For those unable to attend Friday night’s program in the film series Time Capsule: 1966, here’s a guest post by Brian Taves of the Motion Pictures, Broadcasting and Recorded Sound Divsion at the Library of Congress.
I want to thank Pat Padua for selecting tonight’s program and asking if I would introduce it. He knows I’ve been a fan of Gerry Anderson’s supermarionation since an embarrassingly early age.
Now, if you’ve seen supermarionation before, you’re in for a bit of nostalgia. If you’ve seen puppet characters, manipulated by not-quite invisible strings, in fantastic science fiction vehicles, traveling from the bottom of the seas to the skies and outer space—you remember. There had never been anything like this before, and there has not been since. Throughout the 1960s, first came Supercar, then Fireball XL-5, then the first in color, Stingray, and must successfully Thunderbirds—followed by the slightly noir tinged Captain Scarlet and the Mysterons and the rather psychedelic Joe 90. Although produced in England, all these showed on American television in syndication.
In fact, this succession of different series, each lasting one or two seasons, all had distinct premises, with separate characters and vehicles. It wasn’t the plots so much that drew us, as the vehicles and special effects that provided novelties and thrills. Supercar “could journey anywhere,” through the air and under the sea; the spaceship Fireball XL-5 in distant galaxies; Stingray was a submarine, and so on. The crews behind the camera, however, on each of these shows were the same, as the puppeteers refined their art and made them steadily more lifelike, the plots becoming more complex and the intended audience steadily more sophisticated children.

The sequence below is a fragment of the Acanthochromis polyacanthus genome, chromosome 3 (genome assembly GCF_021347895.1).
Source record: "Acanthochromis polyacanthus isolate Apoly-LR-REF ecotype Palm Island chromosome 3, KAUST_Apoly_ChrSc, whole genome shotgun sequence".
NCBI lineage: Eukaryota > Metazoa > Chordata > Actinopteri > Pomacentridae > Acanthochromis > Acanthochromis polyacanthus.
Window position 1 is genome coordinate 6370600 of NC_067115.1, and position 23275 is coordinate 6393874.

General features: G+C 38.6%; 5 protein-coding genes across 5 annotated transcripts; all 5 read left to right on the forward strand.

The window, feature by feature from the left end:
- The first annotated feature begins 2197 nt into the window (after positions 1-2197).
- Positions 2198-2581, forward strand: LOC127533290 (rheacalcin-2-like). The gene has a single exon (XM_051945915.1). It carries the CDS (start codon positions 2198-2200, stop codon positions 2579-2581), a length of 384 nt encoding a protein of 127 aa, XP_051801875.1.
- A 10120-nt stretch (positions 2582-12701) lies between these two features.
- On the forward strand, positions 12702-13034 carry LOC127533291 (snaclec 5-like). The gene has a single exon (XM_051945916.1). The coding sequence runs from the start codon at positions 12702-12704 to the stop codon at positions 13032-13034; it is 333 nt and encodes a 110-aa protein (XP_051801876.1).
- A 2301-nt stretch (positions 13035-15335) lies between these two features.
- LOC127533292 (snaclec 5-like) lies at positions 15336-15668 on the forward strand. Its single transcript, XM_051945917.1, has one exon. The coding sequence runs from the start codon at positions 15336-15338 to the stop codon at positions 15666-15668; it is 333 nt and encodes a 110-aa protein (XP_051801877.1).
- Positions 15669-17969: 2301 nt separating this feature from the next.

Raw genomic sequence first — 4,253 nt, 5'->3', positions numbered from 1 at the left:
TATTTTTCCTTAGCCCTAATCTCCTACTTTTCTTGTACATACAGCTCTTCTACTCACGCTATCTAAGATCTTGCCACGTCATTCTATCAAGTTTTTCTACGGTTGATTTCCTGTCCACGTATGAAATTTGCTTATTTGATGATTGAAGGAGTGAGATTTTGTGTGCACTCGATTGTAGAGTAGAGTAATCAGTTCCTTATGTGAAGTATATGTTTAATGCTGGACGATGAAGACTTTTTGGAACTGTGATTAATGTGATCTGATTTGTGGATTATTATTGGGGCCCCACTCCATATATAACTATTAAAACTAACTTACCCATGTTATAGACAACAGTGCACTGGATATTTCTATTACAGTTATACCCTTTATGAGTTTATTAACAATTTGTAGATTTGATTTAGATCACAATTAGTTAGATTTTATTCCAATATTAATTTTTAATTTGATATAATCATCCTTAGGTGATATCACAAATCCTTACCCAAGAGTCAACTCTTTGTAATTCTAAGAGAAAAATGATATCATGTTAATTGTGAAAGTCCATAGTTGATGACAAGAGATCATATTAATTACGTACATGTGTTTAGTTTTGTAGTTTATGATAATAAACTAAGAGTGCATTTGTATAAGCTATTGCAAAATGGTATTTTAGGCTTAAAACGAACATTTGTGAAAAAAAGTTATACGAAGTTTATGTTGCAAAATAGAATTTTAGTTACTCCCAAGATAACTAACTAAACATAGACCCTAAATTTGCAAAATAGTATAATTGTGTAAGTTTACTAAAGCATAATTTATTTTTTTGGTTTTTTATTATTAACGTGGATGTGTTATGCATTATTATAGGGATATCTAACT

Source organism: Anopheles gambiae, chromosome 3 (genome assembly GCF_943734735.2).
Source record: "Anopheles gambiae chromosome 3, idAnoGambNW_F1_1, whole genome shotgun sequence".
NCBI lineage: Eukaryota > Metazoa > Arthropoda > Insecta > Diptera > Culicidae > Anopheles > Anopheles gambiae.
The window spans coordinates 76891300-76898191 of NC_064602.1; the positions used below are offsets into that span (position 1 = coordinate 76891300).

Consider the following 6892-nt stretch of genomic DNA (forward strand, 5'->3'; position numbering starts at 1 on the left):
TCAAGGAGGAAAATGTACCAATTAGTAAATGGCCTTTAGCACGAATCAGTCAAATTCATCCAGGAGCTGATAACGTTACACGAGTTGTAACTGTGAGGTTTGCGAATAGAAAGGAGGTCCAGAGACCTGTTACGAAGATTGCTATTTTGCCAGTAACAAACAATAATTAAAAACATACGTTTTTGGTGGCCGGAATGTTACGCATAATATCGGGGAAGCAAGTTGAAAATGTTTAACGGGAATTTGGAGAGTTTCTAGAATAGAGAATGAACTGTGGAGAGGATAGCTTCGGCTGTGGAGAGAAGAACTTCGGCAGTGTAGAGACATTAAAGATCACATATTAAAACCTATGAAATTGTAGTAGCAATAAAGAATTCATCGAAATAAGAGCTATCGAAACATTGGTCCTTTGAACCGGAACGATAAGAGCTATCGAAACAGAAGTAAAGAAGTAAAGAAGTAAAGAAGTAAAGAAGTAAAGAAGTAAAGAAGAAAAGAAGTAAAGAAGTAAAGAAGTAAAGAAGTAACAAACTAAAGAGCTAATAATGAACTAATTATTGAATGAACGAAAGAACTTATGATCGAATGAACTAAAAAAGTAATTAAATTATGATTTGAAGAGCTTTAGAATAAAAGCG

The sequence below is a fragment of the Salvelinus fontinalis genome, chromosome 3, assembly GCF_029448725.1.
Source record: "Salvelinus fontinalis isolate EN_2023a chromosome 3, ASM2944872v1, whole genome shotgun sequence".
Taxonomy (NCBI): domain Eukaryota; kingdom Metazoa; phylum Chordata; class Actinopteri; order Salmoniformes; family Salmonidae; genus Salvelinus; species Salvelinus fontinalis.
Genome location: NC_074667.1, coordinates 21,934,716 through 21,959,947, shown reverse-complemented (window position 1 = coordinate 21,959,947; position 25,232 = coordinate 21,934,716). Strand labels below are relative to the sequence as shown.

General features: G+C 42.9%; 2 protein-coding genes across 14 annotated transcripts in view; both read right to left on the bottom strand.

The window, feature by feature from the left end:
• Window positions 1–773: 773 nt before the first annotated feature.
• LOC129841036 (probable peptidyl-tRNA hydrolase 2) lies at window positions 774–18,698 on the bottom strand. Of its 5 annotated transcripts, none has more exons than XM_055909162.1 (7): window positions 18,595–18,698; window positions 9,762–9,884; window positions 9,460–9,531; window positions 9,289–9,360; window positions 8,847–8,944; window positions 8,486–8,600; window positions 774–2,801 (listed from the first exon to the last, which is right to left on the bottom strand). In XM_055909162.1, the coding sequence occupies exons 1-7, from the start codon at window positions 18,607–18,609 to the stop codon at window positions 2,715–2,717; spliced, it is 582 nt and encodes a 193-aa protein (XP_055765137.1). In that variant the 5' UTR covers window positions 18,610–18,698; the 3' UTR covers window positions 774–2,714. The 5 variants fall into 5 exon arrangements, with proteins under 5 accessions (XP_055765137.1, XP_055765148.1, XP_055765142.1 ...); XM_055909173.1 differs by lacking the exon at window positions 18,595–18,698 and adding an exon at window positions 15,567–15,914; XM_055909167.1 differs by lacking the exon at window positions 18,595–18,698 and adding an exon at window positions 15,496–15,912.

The term supermarionation came from Anderson’s desire to convey that these were more visually sophisticated than most children’s puppet shows, with outsize heads and evident strings. Special effects and models were by Derek Meddings, who uniquely combined the unusual, creative, ornate, and detailed in a manner that won additional acclaim when he moved on to the James Bond films.
Ironically, while Anderson’s crew fully grasped the innovative, unique television they were creating, Anderson himself least understood its magic. This was not animation, or stop-motion, and the strings weren’t the point; he failed to comprehend the charm and magic of puppetry. Realism was not the primary aim, but instead to create an imaginative universe of sights never before imagined. Back in the late 1950s, aspiring live-action filmmaker Anderson, beginning a career, discovered he could get a start producing a series of puppet stories for the very young and stumbled into it purely by accident. The problem, from his standpoint, was that it kept leading to another puppet show, and another, as the viewers increased and the shows were sold abroad.
The popularity of Thunderbirds, the only supermarionation show of hour length (including commercials), allowed bringing it the big screen, twice, in the film you will see tonight, Thunderbirds Are GO, and in Thunderbird 6. My view is that the latter, Thunderbird 6, functions better as a narrative, and it has the most adorable conceit. Thunderbirds Are GO displays slower pacing and the fascination with the vehicles themselves, and the loading of the crew—remember, having puppets walk was always awkward, so they would be placed aboard through special devices. You’ll also get the flavor of the dream interlude with Cliff Richard, as well as Barry Gray’s theme music; Gray did all the Anderson shows. Finally, the alien attack shows the shift toward an extraterrestrial theme that was increasingly evident in Anderson’s work.